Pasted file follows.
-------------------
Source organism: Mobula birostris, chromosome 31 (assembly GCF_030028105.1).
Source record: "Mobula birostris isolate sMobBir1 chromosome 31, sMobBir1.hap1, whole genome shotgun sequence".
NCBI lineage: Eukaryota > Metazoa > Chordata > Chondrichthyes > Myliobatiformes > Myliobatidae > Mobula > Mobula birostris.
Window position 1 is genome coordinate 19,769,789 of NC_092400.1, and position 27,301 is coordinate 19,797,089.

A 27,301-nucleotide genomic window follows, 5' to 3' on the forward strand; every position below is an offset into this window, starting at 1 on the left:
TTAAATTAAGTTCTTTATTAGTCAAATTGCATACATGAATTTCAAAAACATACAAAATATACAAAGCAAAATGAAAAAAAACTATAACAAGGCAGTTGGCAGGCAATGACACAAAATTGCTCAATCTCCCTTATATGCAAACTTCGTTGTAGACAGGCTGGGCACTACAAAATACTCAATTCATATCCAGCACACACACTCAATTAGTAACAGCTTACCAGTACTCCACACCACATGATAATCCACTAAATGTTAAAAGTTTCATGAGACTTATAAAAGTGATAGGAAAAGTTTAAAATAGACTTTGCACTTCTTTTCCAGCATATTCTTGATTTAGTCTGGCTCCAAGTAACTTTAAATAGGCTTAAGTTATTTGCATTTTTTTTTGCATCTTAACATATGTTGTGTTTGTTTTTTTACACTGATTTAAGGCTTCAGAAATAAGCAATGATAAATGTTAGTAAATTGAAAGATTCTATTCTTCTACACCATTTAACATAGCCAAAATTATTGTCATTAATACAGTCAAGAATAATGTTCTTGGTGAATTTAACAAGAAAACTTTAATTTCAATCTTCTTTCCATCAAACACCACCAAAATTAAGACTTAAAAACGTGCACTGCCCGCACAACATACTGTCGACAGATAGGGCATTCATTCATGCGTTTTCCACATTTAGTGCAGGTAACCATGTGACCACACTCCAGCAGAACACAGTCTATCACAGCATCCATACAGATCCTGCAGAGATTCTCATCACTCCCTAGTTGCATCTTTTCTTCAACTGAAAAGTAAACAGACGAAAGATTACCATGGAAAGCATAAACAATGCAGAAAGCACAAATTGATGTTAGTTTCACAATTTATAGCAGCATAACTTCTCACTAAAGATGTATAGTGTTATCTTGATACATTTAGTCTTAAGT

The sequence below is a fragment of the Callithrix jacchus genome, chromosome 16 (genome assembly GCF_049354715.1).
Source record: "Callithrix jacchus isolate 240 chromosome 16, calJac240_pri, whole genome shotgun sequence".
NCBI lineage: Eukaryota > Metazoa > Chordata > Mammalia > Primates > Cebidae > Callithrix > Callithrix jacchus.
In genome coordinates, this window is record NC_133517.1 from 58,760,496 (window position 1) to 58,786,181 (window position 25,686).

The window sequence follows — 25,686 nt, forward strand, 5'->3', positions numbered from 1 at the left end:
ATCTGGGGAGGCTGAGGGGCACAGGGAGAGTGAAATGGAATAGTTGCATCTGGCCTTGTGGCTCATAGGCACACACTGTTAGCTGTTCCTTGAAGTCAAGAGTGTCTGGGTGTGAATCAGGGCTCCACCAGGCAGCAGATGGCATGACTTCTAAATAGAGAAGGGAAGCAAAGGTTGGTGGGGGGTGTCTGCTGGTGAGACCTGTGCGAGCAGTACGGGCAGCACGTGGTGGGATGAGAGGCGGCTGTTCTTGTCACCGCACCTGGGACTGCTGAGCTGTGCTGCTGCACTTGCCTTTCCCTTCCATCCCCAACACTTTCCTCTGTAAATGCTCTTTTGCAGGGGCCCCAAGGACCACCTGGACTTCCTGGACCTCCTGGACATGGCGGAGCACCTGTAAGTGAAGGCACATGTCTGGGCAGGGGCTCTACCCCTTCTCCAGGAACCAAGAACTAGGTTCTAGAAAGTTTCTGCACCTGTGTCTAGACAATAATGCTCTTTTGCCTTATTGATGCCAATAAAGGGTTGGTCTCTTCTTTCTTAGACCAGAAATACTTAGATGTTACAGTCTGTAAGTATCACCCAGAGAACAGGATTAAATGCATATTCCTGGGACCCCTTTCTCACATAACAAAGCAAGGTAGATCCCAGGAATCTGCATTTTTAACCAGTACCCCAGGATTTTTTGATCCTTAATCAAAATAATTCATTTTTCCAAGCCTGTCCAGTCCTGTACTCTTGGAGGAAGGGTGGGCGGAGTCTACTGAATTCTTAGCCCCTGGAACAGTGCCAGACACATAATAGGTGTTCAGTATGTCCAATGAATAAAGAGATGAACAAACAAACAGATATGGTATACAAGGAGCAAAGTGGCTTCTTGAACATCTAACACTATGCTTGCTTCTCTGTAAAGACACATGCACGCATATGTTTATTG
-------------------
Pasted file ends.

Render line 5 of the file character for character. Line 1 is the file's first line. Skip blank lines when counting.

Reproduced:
A 27,301-nucleotide genomic window follows, 5' to 3' on the forward strand; every position below is an offset into this window, starting at 1 on the left: